I didn’t see Twin Peaks when it originally aired. I heard about it from some of the older students I knew, but I didn’t watch the show until I saw re-runs on cable back around ’94 and ’95. I rushed home from school to watch the Log Lady’s introduction before being transported to a place both “wonderful and strange.” It quickly became my favorite show of all time, and it made a lasting impact on me.
I had always been attracted to the macabre and the strange. While other kids watched Disney, I wanted Max Schreck in Nosferatu. When my friends wanted to be read Dr. Seuss before they went to sleep, I wanted Kafka. I liked things weird, creepy, and unnerving. Now, I’m not trying to say I was some super intelligent little boy, I think I just wanted the adrenaline rush that came from being shocked and challenged. I’m sure I would have loved the Dadaists. When I discovered Twin Peaks, I was blown away. I was in a small town in Arizona where everyone thought, talked, and dressed the same. Suddenly my afternoons were spent with David Lynch and the Black Lodge, trying to figure out what happened to Laura Palmer.
I loved how the show changed gears so quickly. I would be laughing at the oddity of Deputy Andy one second, terrified by the spirit of Bob the next. I enjoyed being tested as a viewer: my expectations of narrative were constantly rattled. The humor was off-beat, the terror was no-holds barred, and the visuals were all their own. The show had such a mash of themes, I could never really describe it to anyone. There was melodrama, echoes of Beatnik-cool (I discovered Kerouac around the same time) and influences of American horror ranging from urban legends and folk tales to drive-in-picture type terror. Each episodes delved deeper into a mythos that I wanted to know more about. And, of course, I had horrible teenage crushes on all the show’s girls.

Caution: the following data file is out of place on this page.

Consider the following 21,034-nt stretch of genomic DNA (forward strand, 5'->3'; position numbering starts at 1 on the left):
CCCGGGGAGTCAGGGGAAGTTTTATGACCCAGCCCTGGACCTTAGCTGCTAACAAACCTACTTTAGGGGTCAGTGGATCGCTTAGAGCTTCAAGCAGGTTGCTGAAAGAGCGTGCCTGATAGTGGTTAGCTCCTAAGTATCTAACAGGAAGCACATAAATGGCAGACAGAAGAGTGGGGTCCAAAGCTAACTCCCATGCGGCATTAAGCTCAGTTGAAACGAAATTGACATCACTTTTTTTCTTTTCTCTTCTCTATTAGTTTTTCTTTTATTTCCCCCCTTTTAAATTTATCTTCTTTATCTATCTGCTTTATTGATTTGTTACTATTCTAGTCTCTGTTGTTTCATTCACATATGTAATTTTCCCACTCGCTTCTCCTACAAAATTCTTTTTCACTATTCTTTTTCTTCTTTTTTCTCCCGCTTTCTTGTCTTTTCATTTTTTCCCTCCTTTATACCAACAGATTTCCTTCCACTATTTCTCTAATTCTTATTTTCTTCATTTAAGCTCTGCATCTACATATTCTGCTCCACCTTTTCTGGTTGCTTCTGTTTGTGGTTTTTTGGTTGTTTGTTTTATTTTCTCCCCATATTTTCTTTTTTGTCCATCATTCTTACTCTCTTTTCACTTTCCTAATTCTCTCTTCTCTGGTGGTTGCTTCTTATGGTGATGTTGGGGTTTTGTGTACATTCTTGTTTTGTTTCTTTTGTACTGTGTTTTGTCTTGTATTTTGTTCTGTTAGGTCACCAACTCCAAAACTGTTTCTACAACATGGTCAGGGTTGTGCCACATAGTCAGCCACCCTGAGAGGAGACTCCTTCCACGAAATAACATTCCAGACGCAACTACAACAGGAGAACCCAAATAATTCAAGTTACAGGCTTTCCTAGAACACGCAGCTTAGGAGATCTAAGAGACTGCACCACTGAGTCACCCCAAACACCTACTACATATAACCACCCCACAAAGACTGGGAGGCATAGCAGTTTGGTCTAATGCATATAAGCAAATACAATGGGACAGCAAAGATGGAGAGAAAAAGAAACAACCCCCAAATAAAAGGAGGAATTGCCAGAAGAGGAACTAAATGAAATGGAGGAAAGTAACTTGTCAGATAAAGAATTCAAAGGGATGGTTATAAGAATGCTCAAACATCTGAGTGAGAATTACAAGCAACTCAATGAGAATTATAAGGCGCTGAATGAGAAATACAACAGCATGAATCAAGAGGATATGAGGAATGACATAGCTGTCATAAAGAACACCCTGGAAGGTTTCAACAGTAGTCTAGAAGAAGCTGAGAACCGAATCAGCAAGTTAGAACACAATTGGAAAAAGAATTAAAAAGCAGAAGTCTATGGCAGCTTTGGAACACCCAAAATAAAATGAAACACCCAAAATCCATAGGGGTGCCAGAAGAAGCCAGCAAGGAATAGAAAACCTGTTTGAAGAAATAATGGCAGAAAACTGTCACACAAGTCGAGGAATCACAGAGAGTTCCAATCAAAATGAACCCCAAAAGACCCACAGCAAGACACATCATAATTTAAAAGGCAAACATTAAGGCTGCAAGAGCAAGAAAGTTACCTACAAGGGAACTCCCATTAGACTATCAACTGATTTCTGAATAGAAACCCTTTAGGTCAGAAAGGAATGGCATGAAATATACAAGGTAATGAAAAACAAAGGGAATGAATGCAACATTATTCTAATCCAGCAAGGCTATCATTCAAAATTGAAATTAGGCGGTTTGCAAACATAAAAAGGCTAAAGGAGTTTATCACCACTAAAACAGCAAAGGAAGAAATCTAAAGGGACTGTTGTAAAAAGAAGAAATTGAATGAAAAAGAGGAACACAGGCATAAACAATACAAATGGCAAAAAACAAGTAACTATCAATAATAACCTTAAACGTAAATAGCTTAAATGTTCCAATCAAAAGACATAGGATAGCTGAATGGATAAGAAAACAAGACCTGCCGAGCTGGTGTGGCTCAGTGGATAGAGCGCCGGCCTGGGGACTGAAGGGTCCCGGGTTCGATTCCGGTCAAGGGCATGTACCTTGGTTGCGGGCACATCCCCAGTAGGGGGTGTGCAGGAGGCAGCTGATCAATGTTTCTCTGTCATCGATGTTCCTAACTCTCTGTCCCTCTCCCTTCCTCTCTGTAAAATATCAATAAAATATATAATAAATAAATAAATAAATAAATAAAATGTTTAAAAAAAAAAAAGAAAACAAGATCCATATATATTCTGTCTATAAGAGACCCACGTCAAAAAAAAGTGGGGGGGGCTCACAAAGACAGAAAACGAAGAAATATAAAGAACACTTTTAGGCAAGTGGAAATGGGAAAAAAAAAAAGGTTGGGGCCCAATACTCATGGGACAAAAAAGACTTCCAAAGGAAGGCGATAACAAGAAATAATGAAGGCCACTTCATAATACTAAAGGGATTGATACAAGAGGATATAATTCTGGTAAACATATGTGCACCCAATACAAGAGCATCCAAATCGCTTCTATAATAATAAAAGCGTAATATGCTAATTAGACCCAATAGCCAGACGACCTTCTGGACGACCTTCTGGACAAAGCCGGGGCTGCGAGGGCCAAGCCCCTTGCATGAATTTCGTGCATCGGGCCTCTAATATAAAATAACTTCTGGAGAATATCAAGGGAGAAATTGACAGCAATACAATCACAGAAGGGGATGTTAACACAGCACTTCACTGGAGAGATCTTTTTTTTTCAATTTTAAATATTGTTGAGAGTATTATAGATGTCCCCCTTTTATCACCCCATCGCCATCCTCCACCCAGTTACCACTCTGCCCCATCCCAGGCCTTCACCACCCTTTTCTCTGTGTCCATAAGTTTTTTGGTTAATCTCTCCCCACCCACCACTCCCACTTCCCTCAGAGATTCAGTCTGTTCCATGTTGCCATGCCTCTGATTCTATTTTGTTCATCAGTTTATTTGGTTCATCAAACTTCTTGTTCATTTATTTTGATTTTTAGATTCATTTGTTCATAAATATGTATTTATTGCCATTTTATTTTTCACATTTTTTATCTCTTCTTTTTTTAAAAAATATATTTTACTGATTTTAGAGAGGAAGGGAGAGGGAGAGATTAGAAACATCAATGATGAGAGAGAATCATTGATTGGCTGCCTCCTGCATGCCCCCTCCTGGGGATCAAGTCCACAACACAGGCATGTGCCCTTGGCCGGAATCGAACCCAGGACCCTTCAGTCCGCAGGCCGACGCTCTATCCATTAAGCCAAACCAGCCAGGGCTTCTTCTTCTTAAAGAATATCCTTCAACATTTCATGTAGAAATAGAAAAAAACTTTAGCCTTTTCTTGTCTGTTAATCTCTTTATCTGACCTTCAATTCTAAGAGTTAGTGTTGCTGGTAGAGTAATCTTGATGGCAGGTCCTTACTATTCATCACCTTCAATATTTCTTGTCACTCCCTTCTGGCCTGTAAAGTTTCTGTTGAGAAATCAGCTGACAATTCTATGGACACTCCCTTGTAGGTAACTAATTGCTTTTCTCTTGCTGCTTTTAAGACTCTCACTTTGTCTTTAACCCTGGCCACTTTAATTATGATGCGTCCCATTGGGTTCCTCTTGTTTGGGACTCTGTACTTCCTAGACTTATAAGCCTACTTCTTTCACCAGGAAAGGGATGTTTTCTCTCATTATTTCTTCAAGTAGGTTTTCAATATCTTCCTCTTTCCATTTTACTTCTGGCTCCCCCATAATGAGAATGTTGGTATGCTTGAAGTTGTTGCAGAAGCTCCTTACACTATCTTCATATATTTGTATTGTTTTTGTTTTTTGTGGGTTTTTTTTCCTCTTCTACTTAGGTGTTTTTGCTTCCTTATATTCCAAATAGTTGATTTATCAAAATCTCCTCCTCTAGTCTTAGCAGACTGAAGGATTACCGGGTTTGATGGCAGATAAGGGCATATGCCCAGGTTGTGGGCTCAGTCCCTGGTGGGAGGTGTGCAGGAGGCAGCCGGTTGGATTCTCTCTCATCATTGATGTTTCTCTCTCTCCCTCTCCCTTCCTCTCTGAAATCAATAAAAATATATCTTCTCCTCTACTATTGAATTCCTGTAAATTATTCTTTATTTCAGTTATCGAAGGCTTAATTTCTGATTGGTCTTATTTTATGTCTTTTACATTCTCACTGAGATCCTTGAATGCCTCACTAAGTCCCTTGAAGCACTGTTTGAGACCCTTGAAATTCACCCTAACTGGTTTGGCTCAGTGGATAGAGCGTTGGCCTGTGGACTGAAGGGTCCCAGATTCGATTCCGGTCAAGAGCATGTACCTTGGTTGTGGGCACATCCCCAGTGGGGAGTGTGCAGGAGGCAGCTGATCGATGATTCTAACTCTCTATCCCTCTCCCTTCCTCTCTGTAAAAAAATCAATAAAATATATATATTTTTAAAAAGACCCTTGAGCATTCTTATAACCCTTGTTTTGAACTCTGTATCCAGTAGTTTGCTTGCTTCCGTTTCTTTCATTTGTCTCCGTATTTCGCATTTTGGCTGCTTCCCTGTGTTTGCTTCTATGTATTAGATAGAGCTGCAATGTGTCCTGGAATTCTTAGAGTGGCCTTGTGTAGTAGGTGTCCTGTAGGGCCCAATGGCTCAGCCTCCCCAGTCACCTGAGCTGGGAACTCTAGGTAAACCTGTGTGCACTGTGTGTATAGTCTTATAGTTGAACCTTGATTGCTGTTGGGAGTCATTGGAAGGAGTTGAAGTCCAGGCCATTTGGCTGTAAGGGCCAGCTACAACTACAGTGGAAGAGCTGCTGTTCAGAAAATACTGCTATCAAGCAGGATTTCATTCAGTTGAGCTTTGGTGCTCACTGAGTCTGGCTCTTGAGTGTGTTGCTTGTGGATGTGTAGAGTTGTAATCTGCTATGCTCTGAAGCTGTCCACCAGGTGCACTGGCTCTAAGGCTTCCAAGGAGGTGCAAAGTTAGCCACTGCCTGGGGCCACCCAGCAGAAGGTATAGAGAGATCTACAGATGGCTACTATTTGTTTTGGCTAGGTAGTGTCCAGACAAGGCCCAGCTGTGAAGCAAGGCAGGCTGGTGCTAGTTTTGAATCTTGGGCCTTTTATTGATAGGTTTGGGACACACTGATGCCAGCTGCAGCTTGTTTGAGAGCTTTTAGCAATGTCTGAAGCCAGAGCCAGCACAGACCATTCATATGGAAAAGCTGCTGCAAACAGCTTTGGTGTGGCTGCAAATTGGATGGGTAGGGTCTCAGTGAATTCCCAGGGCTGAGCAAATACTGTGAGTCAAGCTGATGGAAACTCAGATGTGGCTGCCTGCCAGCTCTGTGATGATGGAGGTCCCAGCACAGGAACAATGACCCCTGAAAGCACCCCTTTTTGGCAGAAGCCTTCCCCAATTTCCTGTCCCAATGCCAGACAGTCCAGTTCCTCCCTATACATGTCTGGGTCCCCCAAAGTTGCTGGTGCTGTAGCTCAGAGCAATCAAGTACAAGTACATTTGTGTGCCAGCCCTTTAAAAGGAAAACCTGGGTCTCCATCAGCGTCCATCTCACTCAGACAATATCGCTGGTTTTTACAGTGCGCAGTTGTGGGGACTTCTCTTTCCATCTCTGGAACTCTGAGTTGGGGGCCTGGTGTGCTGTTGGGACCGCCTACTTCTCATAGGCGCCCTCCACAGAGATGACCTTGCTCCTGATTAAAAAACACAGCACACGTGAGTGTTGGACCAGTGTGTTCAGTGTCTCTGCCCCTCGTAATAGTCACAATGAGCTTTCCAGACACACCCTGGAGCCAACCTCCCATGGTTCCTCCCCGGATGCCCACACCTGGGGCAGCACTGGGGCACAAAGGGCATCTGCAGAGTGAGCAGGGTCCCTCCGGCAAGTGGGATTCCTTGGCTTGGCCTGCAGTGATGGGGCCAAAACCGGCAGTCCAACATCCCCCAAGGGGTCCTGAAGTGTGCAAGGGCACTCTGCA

But it is easy for people to forget just how ahead of its time Twin Peaks really was. This was about a decade before The Sopranos, twenty years before True Detective and American Horror Story. There hadn’t been anything willing to be totally surreal on American television before. Networks were dominated by family sitcoms and soapy serials like L.A. Law and Dallas. David Lynch brought insane non-sequiturs and the occult into every living room in the country. Looking back, it is surprising the show even got on the air.
In a few days there will be a revival season on Showtime. I have no idea if the old magic will be there. But even if the lightning isn’t there, no one can take away from original seasons that introduced the world to Special Agent Dale Cooper and the town of cherry pie and damn good coffee.
Writer living in the hill country of Texas